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03 January 2007

Tillie Olsen, author of 'Tell Me a Riddle,' dies at age 94

AP Wire | 01/02/2007 |

"I'm trying to get used to the idea of a world without Tillie Olsen," Feminist Press publisher Florence Howe said Tuesday. "She gave me `Life in the Iron Mills' in our first year, when we thought we were going to do biographies and children's books. She changed the whole direction of our press. I had never heard of some of the books she was telling me about."

Olsen did little writing in recent years, but she remained an activist. She participated in a protest against a local retailer, demanding better wages for employees. She also joined the fight in the mid-1990s to stop the San Francisco Public Library from cutting support of books in favor of computers.

"She was remarkable, right to the end," Howe said. "In her last days in the hospital, she would walk around carrying a volume of Emily Dickinson. Tillie's memory was gone by then, but she would read the book aloud, from cover to cover, without missing a beat."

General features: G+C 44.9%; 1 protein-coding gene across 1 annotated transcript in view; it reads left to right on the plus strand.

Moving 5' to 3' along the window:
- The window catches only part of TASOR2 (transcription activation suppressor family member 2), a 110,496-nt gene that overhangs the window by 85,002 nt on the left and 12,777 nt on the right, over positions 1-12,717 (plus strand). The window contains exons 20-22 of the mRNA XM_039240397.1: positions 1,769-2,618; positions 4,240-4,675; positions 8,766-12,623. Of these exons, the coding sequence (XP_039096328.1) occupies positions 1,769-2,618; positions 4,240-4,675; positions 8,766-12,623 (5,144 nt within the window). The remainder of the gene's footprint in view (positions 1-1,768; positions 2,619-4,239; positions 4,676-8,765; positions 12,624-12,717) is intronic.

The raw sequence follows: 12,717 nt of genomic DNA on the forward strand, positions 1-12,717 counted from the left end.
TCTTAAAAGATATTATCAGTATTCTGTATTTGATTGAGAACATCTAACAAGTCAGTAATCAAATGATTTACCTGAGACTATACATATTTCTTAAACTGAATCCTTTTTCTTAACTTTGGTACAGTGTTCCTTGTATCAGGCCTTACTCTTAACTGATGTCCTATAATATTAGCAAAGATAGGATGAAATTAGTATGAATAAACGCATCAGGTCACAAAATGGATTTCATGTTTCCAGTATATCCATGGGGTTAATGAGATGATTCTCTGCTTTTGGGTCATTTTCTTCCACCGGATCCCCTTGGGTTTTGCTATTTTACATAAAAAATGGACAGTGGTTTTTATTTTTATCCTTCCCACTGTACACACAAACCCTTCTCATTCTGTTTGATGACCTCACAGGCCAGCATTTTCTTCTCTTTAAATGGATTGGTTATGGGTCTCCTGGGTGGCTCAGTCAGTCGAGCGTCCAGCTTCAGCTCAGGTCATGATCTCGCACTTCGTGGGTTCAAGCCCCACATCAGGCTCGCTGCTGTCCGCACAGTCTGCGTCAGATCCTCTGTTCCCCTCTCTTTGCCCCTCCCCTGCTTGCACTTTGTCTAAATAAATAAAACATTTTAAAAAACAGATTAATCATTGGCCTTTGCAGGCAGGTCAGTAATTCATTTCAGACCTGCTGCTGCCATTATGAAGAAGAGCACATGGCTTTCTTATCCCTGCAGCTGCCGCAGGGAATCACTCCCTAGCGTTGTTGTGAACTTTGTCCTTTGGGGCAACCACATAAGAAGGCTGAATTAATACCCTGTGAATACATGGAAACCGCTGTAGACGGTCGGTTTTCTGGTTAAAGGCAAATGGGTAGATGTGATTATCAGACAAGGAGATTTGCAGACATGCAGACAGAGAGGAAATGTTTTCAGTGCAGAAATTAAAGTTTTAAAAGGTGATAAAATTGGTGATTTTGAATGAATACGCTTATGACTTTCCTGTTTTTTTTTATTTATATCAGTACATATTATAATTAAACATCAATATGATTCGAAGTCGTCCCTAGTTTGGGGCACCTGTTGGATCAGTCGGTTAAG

A native of Omaha, Neb., Olsen was the second of seven children of Russian Jewish immigrants. Her father, Samuel Lerner, was a farmer, factory worker and paper hanger and an official in the Nebraska socialist party. While some reference works listed Olsen's year of birth as 1913, Laurie Olsen said her mother was born a year earlier.

Educated in the "school of literature," Tillie Olsen never went to college. By age 18, she had joined the Young Communist League and by her mid-20s she had moved to San Francisco and married fellow activist Jack Olsen, who died in 1989. They had four daughters.

Thanks to j. godsey at The Bibliophile Bullpen for pointing C.P.E. to this news item.

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